■“I’m worried about STDs.”
You can say that you’re concerned about STDs. Rather than saying that you don’t want to get sick, it’s usually easier to tell the customer that you want to look out for him. OR You can say that it’s better for both of you to have peace of mind – us workers are people too, after all. OR Put on the condom while saying “this way we can both sleep soundly tonight.”
■Put on the condom without breaking the mood
While touching or kissing his upper body, you can put the condom on the tip of his penis, and then use your mouth to put it on all the way. OR After asking permission, put the condom on with your mouth during oral sex. OR Put on the condom while kissing him. OR Put on the condom without him noticing while giving him oral sex. Don’t go down on him until the condom is on.
■“I have an ulcer in my mouth.” “I’m going to the dentist today.”
Tell the customer that you have an ulcer in your mouth and use that as an excuse. OR Say that you’re going to the dentist today so please use this condom.
■“My store will support me if you refuse.”
Cheerfully but firmly tell the customer that the store will be on your side if he doesn’t wear a condom. If the customer still refuses, give him his money back and let him leave the store. OR Talk to him frankly. If he still doesn’t cooperate, call the staff (“boy”) and have him explain the rules to the customer.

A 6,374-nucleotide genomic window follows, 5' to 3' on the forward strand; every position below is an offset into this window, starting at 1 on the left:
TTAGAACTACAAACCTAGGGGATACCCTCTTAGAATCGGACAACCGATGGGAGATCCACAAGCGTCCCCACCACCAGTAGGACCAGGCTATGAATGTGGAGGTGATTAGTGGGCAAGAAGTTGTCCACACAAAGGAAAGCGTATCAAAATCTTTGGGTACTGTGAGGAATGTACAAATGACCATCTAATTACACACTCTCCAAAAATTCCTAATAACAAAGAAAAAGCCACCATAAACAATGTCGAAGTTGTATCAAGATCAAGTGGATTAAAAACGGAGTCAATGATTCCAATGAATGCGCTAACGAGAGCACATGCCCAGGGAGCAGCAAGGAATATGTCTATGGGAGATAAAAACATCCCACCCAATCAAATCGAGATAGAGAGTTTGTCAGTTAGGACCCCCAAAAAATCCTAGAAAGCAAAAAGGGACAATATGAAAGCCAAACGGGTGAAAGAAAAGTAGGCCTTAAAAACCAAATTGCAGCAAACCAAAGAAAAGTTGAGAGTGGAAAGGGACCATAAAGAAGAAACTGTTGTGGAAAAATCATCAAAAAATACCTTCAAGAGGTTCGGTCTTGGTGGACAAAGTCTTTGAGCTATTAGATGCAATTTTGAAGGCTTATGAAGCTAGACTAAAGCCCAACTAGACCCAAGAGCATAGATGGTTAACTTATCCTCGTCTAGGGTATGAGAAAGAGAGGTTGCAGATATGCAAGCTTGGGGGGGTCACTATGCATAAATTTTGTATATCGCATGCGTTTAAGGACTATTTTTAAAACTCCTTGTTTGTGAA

When you can’t use a condom…
●Avoid areas that are red or have a rash on them, warts, and open wounds – don’t put these in your
●Focus on the shaft of the penis or the balls
Try to especially avoid the area around the opening of the penis and any pre-cum (pre-ejaculate). There are lots of pathogens for Chlamydia and Gonorrhea in the pre-cum.
●Use a lot of spit while performing oral sex
Perform oral sex with lots of saliva – this will help to rinse the pathogens out of your mouth. It will also feel good for the customer.
●Don’t let him climax (“cum”) in your mouth